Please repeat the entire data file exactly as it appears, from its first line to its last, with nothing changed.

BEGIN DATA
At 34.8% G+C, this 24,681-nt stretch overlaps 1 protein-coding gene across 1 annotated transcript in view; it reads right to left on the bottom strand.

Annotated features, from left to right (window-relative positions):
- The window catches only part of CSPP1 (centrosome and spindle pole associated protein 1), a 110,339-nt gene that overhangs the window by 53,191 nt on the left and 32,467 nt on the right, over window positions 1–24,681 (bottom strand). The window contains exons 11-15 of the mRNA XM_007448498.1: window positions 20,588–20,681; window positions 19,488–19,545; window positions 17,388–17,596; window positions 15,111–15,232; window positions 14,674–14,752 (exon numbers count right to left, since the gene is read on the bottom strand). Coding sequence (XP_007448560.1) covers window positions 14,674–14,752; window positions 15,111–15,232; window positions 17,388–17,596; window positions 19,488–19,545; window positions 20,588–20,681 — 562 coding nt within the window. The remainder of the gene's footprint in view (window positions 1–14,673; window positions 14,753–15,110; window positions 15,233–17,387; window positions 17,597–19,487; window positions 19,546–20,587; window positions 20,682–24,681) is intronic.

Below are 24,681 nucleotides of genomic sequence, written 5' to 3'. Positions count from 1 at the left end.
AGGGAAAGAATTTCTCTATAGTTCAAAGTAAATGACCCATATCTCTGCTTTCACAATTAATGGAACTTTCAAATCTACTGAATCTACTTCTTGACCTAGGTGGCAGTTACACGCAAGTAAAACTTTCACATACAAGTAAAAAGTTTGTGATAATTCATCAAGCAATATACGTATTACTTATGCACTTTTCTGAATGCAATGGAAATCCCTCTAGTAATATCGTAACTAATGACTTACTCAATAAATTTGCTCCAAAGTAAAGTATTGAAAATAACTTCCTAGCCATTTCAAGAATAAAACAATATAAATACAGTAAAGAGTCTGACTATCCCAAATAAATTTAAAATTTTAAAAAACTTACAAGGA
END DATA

At 34.8% G+C, this 24,681-nt stretch overlaps 1 protein-coding gene across 1 annotated transcript in view; it reads right to left on the bottom strand.

Annotated features, from left to right (window-relative positions):
- The window catches only part of CSPP1 (centrosome and spindle pole associated protein 1), a 110,339-nt gene that overhangs the window by 53,191 nt on the left and 32,467 nt on the right, over window positions 1–24,681 (bottom strand). The window contains exons 11-15 of the mRNA XM_007448498.1: window positions 20,588–20,681; window positions 19,488–19,545; window positions 17,388–17,596; window positions 15,111–15,232; window positions 14,674–14,752 (exon numbers count right to left, since the gene is read on the bottom strand). Coding sequence (XP_007448560.1) covers window positions 14,674–14,752; window positions 15,111–15,232; window positions 17,388–17,596; window positions 19,488–19,545; window positions 20,588–20,681 — 562 coding nt within the window. The remainder of the gene's footprint in view (window positions 1–14,673; window positions 14,753–15,110; window positions 15,233–17,387; window positions 17,597–19,487; window positions 19,546–20,587; window positions 20,682–24,681) is intronic.

Below are 24,681 nucleotides of genomic sequence, written 5' to 3'. Positions count from 1 at the left end.
AGGGAAAGAATTTCTCTATAGTTCAAAGTAAATGACCCATATCTCTGCTTTCACAATTAATGGAACTTTCAAATCTACTGAATCTACTTCTTGACCTAGGTGGCAGTTACACGCAAGTAAAACTTTCACATACAAGTAAAAAGTTTGTGATAATTCATCAAGCAATATACGTATTACTTATGCACTTTTCTGAATGCAATGGAAATCCCTCTAGTAATATCGTAACTAATGACTTACTCAATAAATTTGCTCCAAAGTAAAGTATTGAAAATAACTTCCTAGCCATTTCAAGAATAAAACAATATAAATACAGTAAAGAGTCTGACTATCCCAAATAAATTTAAAATTTTAAAAAACTTACAAGGA